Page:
Multicultural London

Who I am
Lluís Enric Mayans

Author and references

When reading the literary success of Zadie Smith "White teeth" (smile of a wolf), one perceives a city completely different from that described in the tourist guides.

London is indeed one of the most cosmopolitan cities in Europe. It is this "behind the scenes" that I invite you to discover in this little London world tour!

Also discover: Private walking tour of the city of London

More than a third of Londoners were born abroad and the city continues to attract many migrants, so much so that it now brings together more than 30 different ethnic groups from all continents!

Mayor Ken Livingstone was right when he described the capital as "the whole world in one city".

Walking through the different districts of London thus offers a complete change of scenery and allows you to discover food, customs and products from around the world, in a cacophony where all languages ​​mingle (up to 300 languages ​​are spoken in London).

In South London, discover the cosmopolitan district of Brixton, populated by immigrants from the former British West Indies and their descendants.

The best way to soak up the unique atmosphere of this district is to go to the market where you will find all the products of the Caribbean.

Then go to Bangladesh around Adgate east metro station and Brick lane. In this district nicknamed Benglatown all the signs are bilingual!

You can find all the products from Bangladesh (fabrics, food, music, etc.) and you can enjoy a curry in one of the many restaurants that line Brick lane.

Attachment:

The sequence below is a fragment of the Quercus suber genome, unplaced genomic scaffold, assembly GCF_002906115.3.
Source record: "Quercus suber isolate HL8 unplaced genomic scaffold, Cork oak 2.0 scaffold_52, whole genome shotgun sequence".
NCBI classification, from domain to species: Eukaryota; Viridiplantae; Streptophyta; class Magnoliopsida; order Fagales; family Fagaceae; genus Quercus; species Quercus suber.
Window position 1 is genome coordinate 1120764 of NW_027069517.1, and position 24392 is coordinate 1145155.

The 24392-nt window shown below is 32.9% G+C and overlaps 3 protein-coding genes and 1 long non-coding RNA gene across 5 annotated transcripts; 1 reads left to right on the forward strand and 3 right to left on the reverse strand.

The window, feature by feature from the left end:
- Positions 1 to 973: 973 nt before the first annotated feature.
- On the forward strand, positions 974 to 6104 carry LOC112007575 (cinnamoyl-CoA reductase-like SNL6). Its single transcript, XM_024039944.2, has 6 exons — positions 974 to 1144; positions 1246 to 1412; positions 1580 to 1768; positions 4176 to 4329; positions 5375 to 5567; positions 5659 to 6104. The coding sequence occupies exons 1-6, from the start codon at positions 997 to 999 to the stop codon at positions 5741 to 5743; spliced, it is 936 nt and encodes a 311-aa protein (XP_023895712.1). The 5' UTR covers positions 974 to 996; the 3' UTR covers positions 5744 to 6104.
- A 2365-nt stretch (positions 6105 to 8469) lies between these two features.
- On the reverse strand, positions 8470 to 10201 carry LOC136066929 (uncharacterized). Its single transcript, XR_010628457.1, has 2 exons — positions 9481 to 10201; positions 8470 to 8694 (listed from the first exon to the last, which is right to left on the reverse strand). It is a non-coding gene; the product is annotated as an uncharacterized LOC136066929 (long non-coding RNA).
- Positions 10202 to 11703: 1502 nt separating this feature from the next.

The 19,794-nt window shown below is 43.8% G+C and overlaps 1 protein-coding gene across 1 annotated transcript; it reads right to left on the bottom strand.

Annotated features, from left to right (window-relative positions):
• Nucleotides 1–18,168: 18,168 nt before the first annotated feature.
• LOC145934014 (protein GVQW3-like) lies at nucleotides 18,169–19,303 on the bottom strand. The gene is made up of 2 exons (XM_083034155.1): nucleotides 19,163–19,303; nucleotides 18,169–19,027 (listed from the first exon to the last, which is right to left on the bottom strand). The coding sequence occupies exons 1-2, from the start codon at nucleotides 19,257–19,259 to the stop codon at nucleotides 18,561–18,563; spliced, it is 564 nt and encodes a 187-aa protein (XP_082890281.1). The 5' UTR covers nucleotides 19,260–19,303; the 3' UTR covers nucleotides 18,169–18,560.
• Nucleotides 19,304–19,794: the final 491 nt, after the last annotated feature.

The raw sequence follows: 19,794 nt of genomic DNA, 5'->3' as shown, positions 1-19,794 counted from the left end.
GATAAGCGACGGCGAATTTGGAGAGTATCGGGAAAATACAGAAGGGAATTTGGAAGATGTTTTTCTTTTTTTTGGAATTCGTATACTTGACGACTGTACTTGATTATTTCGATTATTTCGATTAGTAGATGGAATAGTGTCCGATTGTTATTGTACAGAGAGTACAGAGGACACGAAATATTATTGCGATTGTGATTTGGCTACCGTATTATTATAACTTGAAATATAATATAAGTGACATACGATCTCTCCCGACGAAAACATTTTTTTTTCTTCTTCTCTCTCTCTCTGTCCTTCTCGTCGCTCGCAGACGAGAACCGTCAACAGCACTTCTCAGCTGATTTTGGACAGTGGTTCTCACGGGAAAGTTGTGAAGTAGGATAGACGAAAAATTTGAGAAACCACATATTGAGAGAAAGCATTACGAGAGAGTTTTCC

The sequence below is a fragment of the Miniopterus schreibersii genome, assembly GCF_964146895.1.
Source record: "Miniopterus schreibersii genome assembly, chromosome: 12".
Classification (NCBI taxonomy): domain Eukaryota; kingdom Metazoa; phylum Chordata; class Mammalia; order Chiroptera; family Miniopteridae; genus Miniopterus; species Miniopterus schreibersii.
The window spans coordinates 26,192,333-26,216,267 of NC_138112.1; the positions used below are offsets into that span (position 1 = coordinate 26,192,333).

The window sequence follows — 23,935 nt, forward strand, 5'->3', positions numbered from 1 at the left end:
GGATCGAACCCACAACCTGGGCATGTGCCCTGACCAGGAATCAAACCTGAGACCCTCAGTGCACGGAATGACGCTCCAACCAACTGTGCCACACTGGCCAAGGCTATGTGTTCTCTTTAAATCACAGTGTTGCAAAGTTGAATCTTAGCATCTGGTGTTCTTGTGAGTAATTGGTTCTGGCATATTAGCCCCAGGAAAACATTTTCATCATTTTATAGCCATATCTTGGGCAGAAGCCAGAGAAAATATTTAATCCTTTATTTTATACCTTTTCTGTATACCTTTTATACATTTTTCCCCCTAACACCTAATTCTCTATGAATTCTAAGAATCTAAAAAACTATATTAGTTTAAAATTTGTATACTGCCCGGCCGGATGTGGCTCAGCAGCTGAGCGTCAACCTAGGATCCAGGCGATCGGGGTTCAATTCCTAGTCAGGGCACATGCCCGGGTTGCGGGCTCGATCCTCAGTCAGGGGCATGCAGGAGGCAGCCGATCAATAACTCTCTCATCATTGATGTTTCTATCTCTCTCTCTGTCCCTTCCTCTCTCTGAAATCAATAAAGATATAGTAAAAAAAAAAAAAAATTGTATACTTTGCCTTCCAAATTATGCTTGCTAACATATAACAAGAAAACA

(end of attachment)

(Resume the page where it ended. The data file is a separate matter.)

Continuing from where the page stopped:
A little further up the street, Jewish families have settled in and prepare the famous bagels on sale 24 hours a day.

Then take a walk in the African district of Dalston and in particular the Ridley street market, the one I prefer in London!

Not far from there is the Turkish quarter of London around Kingsland road. You can see mosques, families in traditional dress and you can find all products from Turkey.

Although located in the most touristy area of ​​London, near Leicester Square (which some consider a huge tourist trap), London's small Chinatown is also worth visiting to complete our discovery of London's cultural mosaic.

As in Benglatown, the signs are bilingual.

There are of course all the shops selling products from the middle empire, and lots of restaurants.

Beware of the food sold on site; many of my London friends got away with terrible stomachaches…

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